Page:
Rep. John Lewis to protestors: "We cannot afford to be silent"

- Despite scattered downpours, thousands of protestors gathered downtown for the Atlanta March for Social Justice and Women, and around the world too.

Atlanta police are estimating that Saturday's protest against President Donald Trump's policies drew a crowd of 60,000. The march was peaceful and without incident.

The largest protest was expected in Washington, D.C., where women brandished signs with slogans such as "Women won't back down" and "Less fear more love" and decried Trump's stand on such issues as abortion, health care, gay rights, diversity and climate change. Their message reverberated at demonstrations around the globe, from New York, Philadelphia, Chicago and Los Angeles to Paris, Berlin, London, Prague, Sydney and beyond.

Rep. John Lewis headlined the Atlanta rally, speaking out against injustice saying "we cannot afford to be silent."

"I know a thing about marching." Lewis said. "Don't let anybody, anybody turn you around...never, ever give up, never lose hope!"

Sixty-six-year-old educator Diane Lent came about 90 miles from her home in rural Habersham County to join the crowd huddled under umbrellas. She said she worries about education under Trump, and she has been "horrified" at his statements about women.

The demonstration billed as the Atlanta March for Social Justice and Women was sponsored by multiple groups including the ACLU of Georgia, the NAACP, Georgia Equality and Planned Parenthood.

Across the globe, the marches were a magnet for A-list celebrities, unlike Trump's inauguration, which had a deficit of top performers.

Cher, in the nation's capital, said Trump's ascendance has people "more frightened maybe than they're ever been." In Park City, Utah, it was Charlize Theron leading demonstrators in a chant of "Love, not hate, makes America great." In New York, actresses Helen Mirren and Cynthia Nixon and Whoopi Goldberg joined a crowd of protesters marching to Trump's local home.

Lewis made headlines earlier this month for challenging Trump's legitimacy. Trump responded with a Twitter post calling Lewis "all talk" and urging him to attend to his own "crime ridden" district. Lewis is a veteran of the civil rights movement who was badly beaten on the historic 1965 "Bloody Sunday" demonstration in Selma, Alabama.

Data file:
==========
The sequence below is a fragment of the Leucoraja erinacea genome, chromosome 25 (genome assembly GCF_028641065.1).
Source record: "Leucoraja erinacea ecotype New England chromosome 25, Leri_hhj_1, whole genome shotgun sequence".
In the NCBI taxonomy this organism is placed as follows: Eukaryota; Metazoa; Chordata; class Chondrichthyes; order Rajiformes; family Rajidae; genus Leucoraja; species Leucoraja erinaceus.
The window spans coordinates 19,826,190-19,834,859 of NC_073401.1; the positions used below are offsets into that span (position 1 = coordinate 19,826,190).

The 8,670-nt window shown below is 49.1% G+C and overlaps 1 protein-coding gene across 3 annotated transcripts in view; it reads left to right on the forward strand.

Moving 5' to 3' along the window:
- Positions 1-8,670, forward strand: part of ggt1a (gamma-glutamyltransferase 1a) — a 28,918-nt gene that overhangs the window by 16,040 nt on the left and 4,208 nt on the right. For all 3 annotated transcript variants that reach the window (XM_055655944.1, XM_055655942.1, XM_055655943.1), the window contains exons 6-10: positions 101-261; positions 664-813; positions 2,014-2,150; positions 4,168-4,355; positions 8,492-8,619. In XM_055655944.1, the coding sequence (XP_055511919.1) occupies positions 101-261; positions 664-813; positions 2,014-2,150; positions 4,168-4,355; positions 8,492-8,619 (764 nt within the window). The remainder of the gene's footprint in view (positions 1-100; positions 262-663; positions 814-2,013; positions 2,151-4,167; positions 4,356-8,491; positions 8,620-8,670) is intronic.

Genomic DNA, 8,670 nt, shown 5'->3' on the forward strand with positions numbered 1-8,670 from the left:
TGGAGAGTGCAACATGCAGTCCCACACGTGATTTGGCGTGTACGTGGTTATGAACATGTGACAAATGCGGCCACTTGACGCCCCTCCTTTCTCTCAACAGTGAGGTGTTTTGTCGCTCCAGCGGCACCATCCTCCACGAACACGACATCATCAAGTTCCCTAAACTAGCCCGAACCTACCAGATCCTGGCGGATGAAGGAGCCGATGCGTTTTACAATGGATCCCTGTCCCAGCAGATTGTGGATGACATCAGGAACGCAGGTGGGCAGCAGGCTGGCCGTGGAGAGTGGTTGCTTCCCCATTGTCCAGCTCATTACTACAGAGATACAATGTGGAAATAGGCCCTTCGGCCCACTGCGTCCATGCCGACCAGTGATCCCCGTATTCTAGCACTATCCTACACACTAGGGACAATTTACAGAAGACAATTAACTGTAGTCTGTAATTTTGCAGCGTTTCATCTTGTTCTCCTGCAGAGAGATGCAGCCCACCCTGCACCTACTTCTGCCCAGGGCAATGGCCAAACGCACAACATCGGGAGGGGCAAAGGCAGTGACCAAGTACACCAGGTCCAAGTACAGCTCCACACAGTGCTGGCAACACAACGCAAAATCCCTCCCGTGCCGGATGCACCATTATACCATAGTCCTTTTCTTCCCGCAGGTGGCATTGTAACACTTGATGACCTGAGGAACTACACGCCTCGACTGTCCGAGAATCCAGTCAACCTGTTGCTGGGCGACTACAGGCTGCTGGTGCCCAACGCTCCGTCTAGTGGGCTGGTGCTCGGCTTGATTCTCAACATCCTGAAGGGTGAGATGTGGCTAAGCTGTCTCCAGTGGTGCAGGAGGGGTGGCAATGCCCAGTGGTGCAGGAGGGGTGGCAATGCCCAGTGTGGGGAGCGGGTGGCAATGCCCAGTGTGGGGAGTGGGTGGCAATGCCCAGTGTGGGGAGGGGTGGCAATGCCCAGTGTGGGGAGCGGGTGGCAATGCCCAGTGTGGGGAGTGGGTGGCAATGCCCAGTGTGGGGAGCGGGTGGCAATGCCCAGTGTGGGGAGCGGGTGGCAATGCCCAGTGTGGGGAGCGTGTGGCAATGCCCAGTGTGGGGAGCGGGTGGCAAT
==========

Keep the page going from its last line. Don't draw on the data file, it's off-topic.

Following Trump's tweet, dozens of House Democrats promised to boycott his inauguration.

Saturday's march, which was organized to raise awareness of “civil liberties and under-represented groups,” began at the National Center for Civil and Human Rights in downtown Atlanta around 1 p.m. 

Organizers of the Atlanta March for Social Justice and Women said the idea from the march came from concerns about the treatment and the rights of certain groups as this country moves forward.

“We are here to tell the community that we are here to protect and advocate for rights of all Americans. So that we continue to move forward and not back. We are not an anti-Trump protest,” said Janel Green, co-organizer for the Atlanta March for Social Justice and Women. “We are thousands of good people coming together committed to protection of civil liberties, freedom of religion, social justice, equal pay, to name just a few.”

NEXT ARTICLE: Women's March on Washington: Everything to know before you go

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